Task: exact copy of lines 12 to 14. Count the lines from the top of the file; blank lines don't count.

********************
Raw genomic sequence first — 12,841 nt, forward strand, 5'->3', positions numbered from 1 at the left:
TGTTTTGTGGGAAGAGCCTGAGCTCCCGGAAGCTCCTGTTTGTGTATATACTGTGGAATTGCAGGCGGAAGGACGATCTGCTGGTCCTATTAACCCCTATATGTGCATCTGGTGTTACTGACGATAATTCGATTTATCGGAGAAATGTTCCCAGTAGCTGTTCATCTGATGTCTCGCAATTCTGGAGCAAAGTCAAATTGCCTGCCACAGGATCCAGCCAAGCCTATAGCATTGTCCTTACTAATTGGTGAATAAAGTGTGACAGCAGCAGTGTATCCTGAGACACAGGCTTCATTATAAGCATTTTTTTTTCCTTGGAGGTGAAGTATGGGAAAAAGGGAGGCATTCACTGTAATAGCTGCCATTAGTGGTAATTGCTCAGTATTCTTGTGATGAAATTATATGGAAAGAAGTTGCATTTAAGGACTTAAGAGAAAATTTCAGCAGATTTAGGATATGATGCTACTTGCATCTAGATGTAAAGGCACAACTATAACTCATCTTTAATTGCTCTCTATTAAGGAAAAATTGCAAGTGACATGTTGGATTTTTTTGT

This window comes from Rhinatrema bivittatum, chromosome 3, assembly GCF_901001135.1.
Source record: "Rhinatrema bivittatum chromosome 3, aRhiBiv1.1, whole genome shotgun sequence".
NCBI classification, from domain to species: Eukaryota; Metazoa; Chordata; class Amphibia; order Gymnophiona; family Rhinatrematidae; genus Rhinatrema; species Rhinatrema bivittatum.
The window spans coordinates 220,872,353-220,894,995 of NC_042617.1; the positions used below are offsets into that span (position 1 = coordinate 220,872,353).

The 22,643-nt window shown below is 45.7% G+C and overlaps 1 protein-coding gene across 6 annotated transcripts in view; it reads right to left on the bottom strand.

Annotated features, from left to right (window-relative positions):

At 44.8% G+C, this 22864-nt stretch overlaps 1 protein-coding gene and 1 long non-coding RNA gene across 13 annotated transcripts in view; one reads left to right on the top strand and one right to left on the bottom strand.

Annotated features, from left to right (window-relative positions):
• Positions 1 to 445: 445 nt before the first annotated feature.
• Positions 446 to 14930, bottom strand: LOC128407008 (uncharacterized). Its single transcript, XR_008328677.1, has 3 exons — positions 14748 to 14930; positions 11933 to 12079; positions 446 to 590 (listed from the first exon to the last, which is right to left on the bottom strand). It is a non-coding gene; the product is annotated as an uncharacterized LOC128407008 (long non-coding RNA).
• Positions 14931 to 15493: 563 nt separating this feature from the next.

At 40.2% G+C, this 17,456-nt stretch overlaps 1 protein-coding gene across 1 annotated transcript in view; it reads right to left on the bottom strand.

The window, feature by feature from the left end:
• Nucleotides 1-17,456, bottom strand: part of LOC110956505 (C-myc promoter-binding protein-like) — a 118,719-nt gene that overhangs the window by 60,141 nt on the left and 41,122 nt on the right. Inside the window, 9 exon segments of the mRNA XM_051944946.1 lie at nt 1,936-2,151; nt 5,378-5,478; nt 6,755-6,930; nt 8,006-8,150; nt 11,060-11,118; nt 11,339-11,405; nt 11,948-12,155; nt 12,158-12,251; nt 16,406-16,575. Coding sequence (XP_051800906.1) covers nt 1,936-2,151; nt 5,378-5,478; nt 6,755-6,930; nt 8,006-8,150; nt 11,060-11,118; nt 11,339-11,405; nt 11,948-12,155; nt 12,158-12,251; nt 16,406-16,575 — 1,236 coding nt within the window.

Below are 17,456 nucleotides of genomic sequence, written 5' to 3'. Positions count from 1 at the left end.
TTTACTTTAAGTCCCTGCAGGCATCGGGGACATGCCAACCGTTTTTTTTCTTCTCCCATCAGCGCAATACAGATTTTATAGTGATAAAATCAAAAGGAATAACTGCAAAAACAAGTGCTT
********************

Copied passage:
• Positions 446 to 14930, bottom strand: LOC128407008 (uncharacterized). Its single transcript, XR_008328677.1, has 3 exons — positions 14748 to 14930; positions 11933 to 12079; positions 446 to 590 (listed from the first exon to the last, which is right to left on the bottom strand). It is a non-coding gene; the product is annotated as an uncharacterized LOC128407008 (long non-coding RNA).
• Positions 14931 to 15493: 563 nt separating this feature from the next.

At 40.2% G+C, this 17,456-nt stretch overlaps 1 protein-coding gene across 1 annotated transcript in view; it reads right to left on the bottom strand.